Of all the scenarios Serena Williams could have envisioned for lifting her 22nd Grand Slam title and equaling Steffi Graf’s Open-Era record, her sister Venus being on the other side of the net, rather than cheering her on from her supporters’ box, surely wasn’t one of them. That prospect is now, though, a very real possibility.

Serena, who has suffered painful disappointment in the last three Grand Slams as she chases No. 22, has taken her expected place in the Wimbledon semifinals, where she will be a big favorite against Elena Vesnina. Now 34, Serena’s continued position at the top of the women’s game is remarkable. Yet her older sister has upstaged her so far at SW19.

At the age of 36, Venus Williams has become the oldest Grand Slam semifinalist since the great Martina Navratilova finished runner-up at Wimbledon in 1994. Williams dropped out of the world’s top 100 five years ago after being diagnosed with the autoimmune disease Sjogren’s syndrome. But, at an age when the vast majority of players have long since retired, Williams is now back in the top 10 and back in her first major semifinal since 2010.

“The road was six years,” Venus said after beating Yaroslava Shvedova in straight sets in the quarterfinals. “They go by fast thankfully. But I've been blessed, been really blessed, to have an opportunity to be here, have had an opportunity in the past to do this. I don't have any regrets about anything that's taken place in between. It's been a journey, but it' something that I’ve had to do and it’s made me stronger.”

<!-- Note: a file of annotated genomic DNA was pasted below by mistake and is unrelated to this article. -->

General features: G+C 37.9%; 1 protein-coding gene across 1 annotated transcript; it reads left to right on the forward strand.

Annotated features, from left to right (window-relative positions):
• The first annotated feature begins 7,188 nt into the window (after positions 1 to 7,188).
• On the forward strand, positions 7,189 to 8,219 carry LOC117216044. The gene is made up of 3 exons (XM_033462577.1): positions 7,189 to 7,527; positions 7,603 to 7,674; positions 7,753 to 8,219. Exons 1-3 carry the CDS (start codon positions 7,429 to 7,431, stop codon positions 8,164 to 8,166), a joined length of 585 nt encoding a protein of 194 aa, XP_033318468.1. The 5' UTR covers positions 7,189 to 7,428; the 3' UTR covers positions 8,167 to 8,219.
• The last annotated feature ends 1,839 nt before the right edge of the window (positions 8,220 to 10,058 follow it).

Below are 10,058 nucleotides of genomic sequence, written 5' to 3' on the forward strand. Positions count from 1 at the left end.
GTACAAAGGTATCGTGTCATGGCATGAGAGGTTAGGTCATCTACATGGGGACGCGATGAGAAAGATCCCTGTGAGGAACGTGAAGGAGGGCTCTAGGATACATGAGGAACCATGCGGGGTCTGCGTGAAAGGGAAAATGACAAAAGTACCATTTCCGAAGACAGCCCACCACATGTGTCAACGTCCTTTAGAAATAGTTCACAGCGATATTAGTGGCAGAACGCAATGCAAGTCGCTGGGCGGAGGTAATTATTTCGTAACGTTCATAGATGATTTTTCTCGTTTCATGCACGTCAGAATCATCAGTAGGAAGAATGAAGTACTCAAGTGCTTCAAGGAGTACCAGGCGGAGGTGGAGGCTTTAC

She could now be set for another, most unexpected, chapter in the on-court rivalry between tennis’ most famous ever siblings. Remarkably, it would be the pair’s seventh meeting on the grass at Wimbledon, and fifth final. It is Serena who has had the upper hand, winning three of the sisters’ finals as well as their most recent meeting in London, in the fourth round last year.

A 28th career meeting between the pair on Saturday is not a foregone conclusion, however. While Serena will be heavily favored against Vesnina, who had never previously been to a Grand Slam quarterfinal never mind a semifinal, Venus will be going up against Australian Open champion Angelique Kerber.

The German beat Serena to claim her first Grand Slam title in Melbourne and could even finish Wimbledon as the world No. 1, if she wins the title and Serena fails to make the final. Kerber is also the only player to have reached the semifinals without dropping a set.

Venus, though, has plenty of pedigree on grass, which has proven her favorite surface, winning the Wimbledon title five times. Only three women have won the tournament more in the Open Era. Unsurprisingly one of those is Serena, who last year won her sixth.

Victory on Saturday will equal Graf’s haul of seven. However, it is another number that Serena is really chasing. And after agonizing near misses at the U.S. Open, Australian Open and last month’s French Open, she is again looking primed to get to 22 Grand Slam titles. But now to get there she may not only have to cope with the pressure of not only going for history but doing so against her older sister in what would be the oldest Grand Slam final in the Open Era.

Before all that, though, the sisters will take to the Wimbledon courts on the same side of the net, looking to keep their hopes alive of lifting the women’s doubles crown.